A considerable period of inaction followed among all concerned.

Nothing tended to dissipate the obscurity which veiled the life of the Baron.  The position he occupied in the minds of the country-folk around was one which combined the mysteriousness of a legendary character with the unobtrusive deeds of a modern gentleman.  To this day whoever takes the trouble to go down to Silverthorn in Lower Wessex and make inquiries will find existing there almost a superstitious feeling for the moody melancholy stranger who resided in the Lodge some forty years ago.

Whence he came, whither he was going, were alike unknown.  It was said that his mother had been an English lady of noble family who had married a foreigner not unheard of in circles where men pile up ‘the cankered heaps of strange-achieved gold’—that he had been born and educated in England, taken abroad, and so on.  But the facts of a life in such cases are of little account beside the aspect of a life; and hence, though doubtless the years of his existence contained their share of trite and homely circumstance, the curtain which masked all this was never lifted to gratify such a theatre of spectators as those at Silverthorn.  Therein lay his charm.  His life was a vignette, of which the central strokes only were drawn with any distinctness, the environment shading away to a blank.

He might have been said to resemble that solitary bird the heron.  The still, lonely stream was his frequent haunt: on its banks he would stand for hours with his rod, looking into the water, beholding the tawny inhabitants with the eye of a philosopher, and seeming to say, ‘Bite or don’t bite—it’s all the same to me.’  He was often mistaken for a ghost by children; and for a pollard willow by men, when, on their way home in the dusk, they saw him motionless by some rushy bank, unobservant of the decline of day.

Why did he come to fish near Silverthorn?  That was never explained.  As far as was known he had no relatives near; the fishing there was not exceptionally good; the society thereabout was decidedly meagre.  That he had committed some folly or hasty act, that he had been wrongfully accused of some crime, thus rendering his seclusion from the world desirable for a while, squared very well with his frequent melancholy.  But such as he was there he lived, well supplied with fishing-tackle, and tenant of a furnished house, just suited to the requirements of such an eccentric being as he.


Margery’s father, having privately ascertained that she was living with her grandmother, and getting into no harm, refrained from communicating with her, in the hope of seeing her contrite at his door.  It had, of course, become known about Silverthorn that at the last moment Margery refused to wed Hayward, by absenting herself from the house.  Jim was pitied, yet not pitied much, for it was said that he ought not to have been so eager for a woman who had shown no anxiety for him.

And where was Jim himself?  It must not be supposed that that tactician had all this while withdrawn from mortal eye to tear his hair in silent indignation and despair.  He had, in truth, merely retired up the lonesome defile between the downs to his smouldering kiln, and the ancient ramparts above it; and there, after his first hours of natural discomposure, he quietly waited for overtures from the possibly repentant Margery.  But no overtures arrived, and then he meditated anew on the absorbing problem of her skittishness, and how to set about another campaign for her conquest, notwithstanding his late disastrous failure.  Why had he failed?  To what was her strange conduct owing?  That was the thing which puzzled him.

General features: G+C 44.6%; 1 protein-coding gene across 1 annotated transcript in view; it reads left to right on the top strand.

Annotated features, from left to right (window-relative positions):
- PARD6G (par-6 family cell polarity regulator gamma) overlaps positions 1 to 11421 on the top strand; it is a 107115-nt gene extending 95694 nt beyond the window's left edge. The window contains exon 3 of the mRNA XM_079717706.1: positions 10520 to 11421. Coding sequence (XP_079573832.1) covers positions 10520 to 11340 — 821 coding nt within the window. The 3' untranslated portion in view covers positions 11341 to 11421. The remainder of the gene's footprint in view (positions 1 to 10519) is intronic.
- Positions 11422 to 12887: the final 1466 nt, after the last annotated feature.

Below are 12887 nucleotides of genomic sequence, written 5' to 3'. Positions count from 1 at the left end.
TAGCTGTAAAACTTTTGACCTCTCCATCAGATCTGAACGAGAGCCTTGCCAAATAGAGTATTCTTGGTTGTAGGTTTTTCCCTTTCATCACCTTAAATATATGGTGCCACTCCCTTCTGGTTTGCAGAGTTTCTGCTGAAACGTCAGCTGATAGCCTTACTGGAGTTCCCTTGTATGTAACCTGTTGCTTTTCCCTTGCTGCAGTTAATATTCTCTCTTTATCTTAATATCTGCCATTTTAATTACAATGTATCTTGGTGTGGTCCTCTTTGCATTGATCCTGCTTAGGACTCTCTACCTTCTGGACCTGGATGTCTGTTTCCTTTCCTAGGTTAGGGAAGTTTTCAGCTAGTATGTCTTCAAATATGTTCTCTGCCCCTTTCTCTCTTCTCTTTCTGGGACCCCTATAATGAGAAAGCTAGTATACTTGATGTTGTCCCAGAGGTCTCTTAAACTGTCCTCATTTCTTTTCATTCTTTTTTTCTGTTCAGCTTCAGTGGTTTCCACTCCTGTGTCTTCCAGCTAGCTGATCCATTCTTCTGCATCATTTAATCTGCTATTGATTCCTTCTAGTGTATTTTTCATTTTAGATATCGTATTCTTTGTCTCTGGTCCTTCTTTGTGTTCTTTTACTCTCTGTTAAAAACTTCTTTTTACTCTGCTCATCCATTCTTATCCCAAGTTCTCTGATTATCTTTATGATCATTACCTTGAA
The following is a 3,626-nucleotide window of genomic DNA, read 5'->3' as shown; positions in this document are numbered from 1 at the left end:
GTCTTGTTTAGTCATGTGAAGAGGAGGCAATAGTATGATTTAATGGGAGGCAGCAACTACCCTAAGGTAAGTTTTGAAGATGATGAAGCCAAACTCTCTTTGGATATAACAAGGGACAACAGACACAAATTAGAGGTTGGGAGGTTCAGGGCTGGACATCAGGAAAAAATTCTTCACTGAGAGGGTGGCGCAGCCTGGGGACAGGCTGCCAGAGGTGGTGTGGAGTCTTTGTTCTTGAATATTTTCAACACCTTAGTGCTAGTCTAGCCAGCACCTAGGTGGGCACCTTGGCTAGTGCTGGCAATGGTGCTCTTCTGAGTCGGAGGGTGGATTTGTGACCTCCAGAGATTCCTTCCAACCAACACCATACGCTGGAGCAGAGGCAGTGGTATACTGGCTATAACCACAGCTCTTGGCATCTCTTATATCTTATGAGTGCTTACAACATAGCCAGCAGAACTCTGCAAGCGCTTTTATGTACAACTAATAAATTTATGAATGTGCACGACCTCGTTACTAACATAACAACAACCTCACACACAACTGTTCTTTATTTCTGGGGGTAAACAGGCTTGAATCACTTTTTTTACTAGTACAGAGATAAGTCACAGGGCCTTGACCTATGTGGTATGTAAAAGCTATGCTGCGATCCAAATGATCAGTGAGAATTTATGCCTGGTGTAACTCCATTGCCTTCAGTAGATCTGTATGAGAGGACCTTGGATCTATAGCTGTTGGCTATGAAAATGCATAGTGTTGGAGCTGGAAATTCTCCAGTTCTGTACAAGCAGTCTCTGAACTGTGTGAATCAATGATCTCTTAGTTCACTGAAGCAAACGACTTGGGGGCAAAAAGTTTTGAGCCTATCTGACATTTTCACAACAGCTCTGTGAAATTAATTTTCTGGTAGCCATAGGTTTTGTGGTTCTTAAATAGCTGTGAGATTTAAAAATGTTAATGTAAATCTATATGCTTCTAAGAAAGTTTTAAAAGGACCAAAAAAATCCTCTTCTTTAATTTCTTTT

He had made no advance in solving the riddle when, one morning, a stranger appeared on the down above him, looking as if he had lost his way.  The man had a good deal of black hair below his felt hat, and carried under his arm a case containing a musical instrument.  Descending to where Jim stood, he asked if there were not a short cut across that way to Tivworthy, where a fête was to be held.

‘Well, yes, there is,’ said Jim.  ‘But ’tis an enormous distance for ’ee.’

‘Oh, yes,’ replied the musician.  ‘I wish to intercept the carrier on the highway.’

The nearest way was precisely in the direction of Rook’s Gate, where Margery, as Jim knew, was staying.  Having some time to spare, Jim was strongly impelled to make a kind act to the lost musician a pretext for taking observations in that neighbourhood, and telling his acquaintance that he was going the same way, he started without further ado.

They skirted the long length of meads, and in due time arrived at the back of Rook’s Gate, where the path joined the high road.  A hedge divided the public way from the cottage garden.  Jim drew up at this point and said, ‘Your road is straight on: I turn back here.’

But the musician was standing fixed, as if in great perplexity.  Thrusting his hand into his forest of black hair, he murmured, ‘Surely it is the same—surely!’

Jim, following the direction of his neighbour’s eyes, found them to be fixed on a figure till that moment hidden from himself—Margery Tucker—who was crossing the garden to an opposite gate with a little cheese in her arms, her head thrown back, and her face quite exposed.

‘What of her?’ said Jim.

‘Two months ago I formed one of the band at the Yeomanry Ball given by Lord Toneborough in the next county.  I saw that young lady dancing the polka there in robes of gauze and lace.  Now I see her carry a cheese!’

‘Never!’ said Jim incredulously.

‘But I do not mistake.  I say it is so!’